The primary responsibility of development of infrastructure facilities for judiciary rests with the State Governments. To augment the resources of the State Governments, the Union Government has been implementing a Centrally Sponsored Scheme for Development of Infrastructure Facilities for Judiciary by providing financial assistance to State Governments / UTs in the prescribed fund sharing pattern between Centre and States. The Scheme is being implemented since      1993-94. It covers the construction of court buildings and residential accommodations for Judicial Officers of District and Subordinate Judiciary. As on date a sum of Rs. 8758.71 crore has been released under the Scheme so far since its inception, out of which Rs. 5314.40 crore (60.68 %) has been released since 2014-15.  The Scheme has been extended from 2021-22 to 2025-26 with a budgetary outlay of Rs. 9000 crore including Central share of Rs. 5307.00 crore. Besides the construction of Court Halls and Residential Quarters, the Scheme now also covers the construction of Lawyers’ Halls, Digital Computer Rooms and Toilet Complexes in the District and Subordinate Courts.

The State-wise statement of the ratio of the cases currently pending in the court to the total number of judges is at Annexure-I.

The State-wise detail of total vacancies of Judges at present is at Annexure-II.

The Registry of Supreme Court of India has compiled data on the status of judicial infrastructure and court amenities.  A proposal has been received from Chief Justice of India for setting up of National Judicial Infrastructure Authority of India (NJIAI) for arrangement of adequate infrastructure for courts, as per which there will be a Governing Body with Chief Justice of India as Patron-in-Chief. The other salient features of the proposal are that NJIAI will act as a Central body in laying down the road map for planning, creation, development, maintenance and management of functional infrastructure for the Indian Court System, besides identical structures under all the High Courts. The proposal has been sent to the various State Governments/UTs, as they constitute an important stakeholder, for their views on the contours of the proposal to enable taking a considered view on the matter.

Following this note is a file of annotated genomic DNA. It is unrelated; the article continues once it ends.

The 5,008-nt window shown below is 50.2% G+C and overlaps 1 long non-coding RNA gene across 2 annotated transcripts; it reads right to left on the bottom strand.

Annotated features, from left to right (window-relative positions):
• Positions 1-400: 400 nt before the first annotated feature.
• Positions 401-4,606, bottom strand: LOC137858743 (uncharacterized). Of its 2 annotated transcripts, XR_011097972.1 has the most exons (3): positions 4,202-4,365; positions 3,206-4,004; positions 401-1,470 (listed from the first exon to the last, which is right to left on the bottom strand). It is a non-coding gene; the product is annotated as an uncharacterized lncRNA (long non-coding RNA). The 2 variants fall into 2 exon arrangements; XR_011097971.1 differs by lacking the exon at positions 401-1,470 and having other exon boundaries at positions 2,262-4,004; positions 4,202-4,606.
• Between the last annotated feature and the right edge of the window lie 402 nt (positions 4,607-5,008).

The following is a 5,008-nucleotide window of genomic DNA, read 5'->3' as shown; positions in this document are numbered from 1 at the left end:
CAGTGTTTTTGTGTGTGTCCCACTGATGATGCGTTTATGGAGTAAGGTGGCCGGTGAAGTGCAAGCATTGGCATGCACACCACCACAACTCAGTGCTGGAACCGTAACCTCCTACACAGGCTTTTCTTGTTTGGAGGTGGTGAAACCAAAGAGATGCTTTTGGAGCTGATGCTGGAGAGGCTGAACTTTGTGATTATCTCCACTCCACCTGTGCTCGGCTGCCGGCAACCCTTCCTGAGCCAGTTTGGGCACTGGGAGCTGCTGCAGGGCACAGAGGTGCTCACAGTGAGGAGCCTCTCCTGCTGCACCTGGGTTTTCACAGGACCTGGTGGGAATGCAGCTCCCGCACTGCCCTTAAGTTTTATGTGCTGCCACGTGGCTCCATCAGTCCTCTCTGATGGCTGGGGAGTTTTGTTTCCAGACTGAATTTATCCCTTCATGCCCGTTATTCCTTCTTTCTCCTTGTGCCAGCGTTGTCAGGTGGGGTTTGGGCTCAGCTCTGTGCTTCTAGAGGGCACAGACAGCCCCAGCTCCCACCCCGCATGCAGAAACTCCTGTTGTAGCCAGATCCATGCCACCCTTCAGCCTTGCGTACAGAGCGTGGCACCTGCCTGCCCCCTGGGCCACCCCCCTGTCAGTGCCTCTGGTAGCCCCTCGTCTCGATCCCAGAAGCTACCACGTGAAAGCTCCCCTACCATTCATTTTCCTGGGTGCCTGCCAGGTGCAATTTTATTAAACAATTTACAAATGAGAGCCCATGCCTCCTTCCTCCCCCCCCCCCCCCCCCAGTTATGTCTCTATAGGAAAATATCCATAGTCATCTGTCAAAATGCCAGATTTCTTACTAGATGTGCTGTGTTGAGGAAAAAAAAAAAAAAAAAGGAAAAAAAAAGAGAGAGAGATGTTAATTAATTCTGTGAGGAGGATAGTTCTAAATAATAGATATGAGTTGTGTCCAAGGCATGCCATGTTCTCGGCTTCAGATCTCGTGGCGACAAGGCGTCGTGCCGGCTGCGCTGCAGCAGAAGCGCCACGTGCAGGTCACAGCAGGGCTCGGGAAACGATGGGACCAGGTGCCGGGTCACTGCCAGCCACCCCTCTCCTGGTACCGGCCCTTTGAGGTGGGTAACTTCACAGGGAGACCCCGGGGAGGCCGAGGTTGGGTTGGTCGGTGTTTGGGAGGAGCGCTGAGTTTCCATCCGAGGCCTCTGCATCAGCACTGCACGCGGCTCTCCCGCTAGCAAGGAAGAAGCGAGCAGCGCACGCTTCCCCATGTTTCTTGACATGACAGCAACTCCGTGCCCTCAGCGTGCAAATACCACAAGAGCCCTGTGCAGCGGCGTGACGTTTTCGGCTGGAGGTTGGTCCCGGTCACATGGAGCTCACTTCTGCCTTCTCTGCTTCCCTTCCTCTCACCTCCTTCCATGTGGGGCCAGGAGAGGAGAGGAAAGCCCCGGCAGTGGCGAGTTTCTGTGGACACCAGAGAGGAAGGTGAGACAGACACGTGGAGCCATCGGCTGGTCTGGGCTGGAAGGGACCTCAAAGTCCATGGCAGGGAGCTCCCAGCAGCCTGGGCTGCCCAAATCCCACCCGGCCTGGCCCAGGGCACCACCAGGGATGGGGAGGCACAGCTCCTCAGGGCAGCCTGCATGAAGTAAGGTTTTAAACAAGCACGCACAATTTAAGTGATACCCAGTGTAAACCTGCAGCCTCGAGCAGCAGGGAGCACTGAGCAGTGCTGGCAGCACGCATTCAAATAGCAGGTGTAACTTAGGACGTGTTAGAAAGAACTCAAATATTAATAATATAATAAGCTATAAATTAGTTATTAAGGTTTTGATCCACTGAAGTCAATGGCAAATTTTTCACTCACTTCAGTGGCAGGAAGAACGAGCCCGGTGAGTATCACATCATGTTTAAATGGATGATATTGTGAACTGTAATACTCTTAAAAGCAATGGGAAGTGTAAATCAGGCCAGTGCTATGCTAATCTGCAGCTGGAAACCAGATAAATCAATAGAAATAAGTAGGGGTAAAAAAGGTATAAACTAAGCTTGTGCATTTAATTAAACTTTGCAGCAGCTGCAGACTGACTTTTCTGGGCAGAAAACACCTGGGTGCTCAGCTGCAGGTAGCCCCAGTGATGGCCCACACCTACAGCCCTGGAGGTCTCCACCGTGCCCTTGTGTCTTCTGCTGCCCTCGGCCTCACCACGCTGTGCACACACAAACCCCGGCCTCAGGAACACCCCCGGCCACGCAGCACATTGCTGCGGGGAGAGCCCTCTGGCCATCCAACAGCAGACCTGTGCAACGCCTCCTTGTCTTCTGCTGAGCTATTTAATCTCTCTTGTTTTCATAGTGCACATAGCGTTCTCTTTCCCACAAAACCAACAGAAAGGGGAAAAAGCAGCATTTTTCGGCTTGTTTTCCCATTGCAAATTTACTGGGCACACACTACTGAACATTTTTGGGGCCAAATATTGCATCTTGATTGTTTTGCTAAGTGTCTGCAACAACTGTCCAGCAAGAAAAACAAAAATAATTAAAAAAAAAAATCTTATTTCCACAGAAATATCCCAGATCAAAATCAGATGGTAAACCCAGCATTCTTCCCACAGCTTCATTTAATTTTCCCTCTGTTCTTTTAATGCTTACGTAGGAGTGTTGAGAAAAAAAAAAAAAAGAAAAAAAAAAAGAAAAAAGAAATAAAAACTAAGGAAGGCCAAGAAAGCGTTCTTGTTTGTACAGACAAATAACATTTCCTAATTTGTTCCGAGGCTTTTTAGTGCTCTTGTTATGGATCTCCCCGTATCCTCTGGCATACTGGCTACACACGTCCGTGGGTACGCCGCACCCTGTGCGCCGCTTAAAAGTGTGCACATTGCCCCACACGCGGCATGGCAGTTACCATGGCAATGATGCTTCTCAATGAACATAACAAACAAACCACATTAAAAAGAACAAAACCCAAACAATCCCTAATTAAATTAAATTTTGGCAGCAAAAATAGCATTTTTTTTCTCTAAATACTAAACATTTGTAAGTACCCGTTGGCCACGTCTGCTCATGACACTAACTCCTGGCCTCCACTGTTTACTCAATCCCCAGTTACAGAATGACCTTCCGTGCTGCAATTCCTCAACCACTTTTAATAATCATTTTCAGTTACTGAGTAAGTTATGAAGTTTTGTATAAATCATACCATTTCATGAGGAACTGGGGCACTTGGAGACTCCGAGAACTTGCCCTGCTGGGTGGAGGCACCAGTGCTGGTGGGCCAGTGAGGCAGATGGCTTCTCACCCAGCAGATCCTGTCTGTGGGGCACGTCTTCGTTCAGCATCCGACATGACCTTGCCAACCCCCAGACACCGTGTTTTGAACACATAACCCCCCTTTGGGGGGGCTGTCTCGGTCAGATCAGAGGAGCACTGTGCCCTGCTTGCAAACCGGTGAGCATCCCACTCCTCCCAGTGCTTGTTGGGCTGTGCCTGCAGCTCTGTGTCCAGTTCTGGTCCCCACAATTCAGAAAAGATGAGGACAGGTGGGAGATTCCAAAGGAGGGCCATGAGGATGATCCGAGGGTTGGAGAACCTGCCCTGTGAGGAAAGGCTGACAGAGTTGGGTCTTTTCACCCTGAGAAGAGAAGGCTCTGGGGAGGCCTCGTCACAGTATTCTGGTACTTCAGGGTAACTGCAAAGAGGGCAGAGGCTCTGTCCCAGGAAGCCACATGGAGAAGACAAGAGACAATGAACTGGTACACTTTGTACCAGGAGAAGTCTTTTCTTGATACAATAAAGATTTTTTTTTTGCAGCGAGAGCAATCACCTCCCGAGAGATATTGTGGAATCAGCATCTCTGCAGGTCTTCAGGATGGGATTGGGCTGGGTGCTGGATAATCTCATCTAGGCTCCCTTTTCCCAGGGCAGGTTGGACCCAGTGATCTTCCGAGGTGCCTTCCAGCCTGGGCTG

Annexure –I


Sl. No. States & UTs Sanctioned Strength of Judges/Judicial Officers of District and Subordinate Courts Working Strength of Judges/Judicial Officers of District and Subordinate Courts Total pendency of District and Subordinate Courts Ratio of Pending Cases to Judges /Judicial Officers of District and Subordinate Courts
1 Andaman and Nicobar 0 13 * *
2 Andhra Pradesh 607 487 805572 1654.15
3 Arunachal Pradesh 41 32 * *
4 Assam 467 436 436061 1000.14
5 Bihar 1954 1389 3391187 2441.46
6 Chandigarh 30 30 73262 2442.07
7 Chhattisgarh 482 407 398480 979.07
8 D & N Haveli 3 2 3706 1853.00
9 Daman & Diu 4 4 2902 725.50
10 Delhi 884 686 1123292 1637.45
11 Goa 50 40 57603 1440.08
12 Gujarat 1523 1176 1996428 1697.64
13 Haryana 772 477 1332388 2793.27
14 Himachal Pradesh 175 162 472766 2918.31
15 Jammu and Kashmir 300 240 253828 1057.62
16 Jharkhand 675 517 507853 982.31
17 Karnataka 1364 1085 2022290 1863.86
18 Kerala 569 487 1955155 4014.69
19 Ladakh 17 9 957 106.33
20 Lakshadweep 3 3 * *
21 Madhya Pradesh 2021 1550 1916155 1236.23
22 Maharashtra 2190 1940 4949069 2551.07
23 Manipur 59 46 12706 276.22
24 Meghalaya 97 49 17005 347.04
25 Mizoram 65 41 6114 149.12
26 Nagaland 34 24 2763 115.13
27 Odisha 977 781 1546864 1980.62
28 Puducherry 26 11 34668 3151.64
29 Punjab 692 606 972103 1604.13
30 Rajasthan 1549 1272 2124411 1670.13
31 Sikkim 28 20 1920 96.00
32 Tamil Nadu 1319 1080 1411371 1306.83
33 Telangana 474 424 838703 1978.07
34 Tripura 122 106 36374 343.15
35 Uttar Pradesh 3634 2528 10254226 4056.26
36 Uttarakhand 299 272 320215 1177.26
37 West Bengal 1014 918 2648005 2884.54


Source: – National Judicial Data Grid (NJDG) and MIS Portal of DoJ.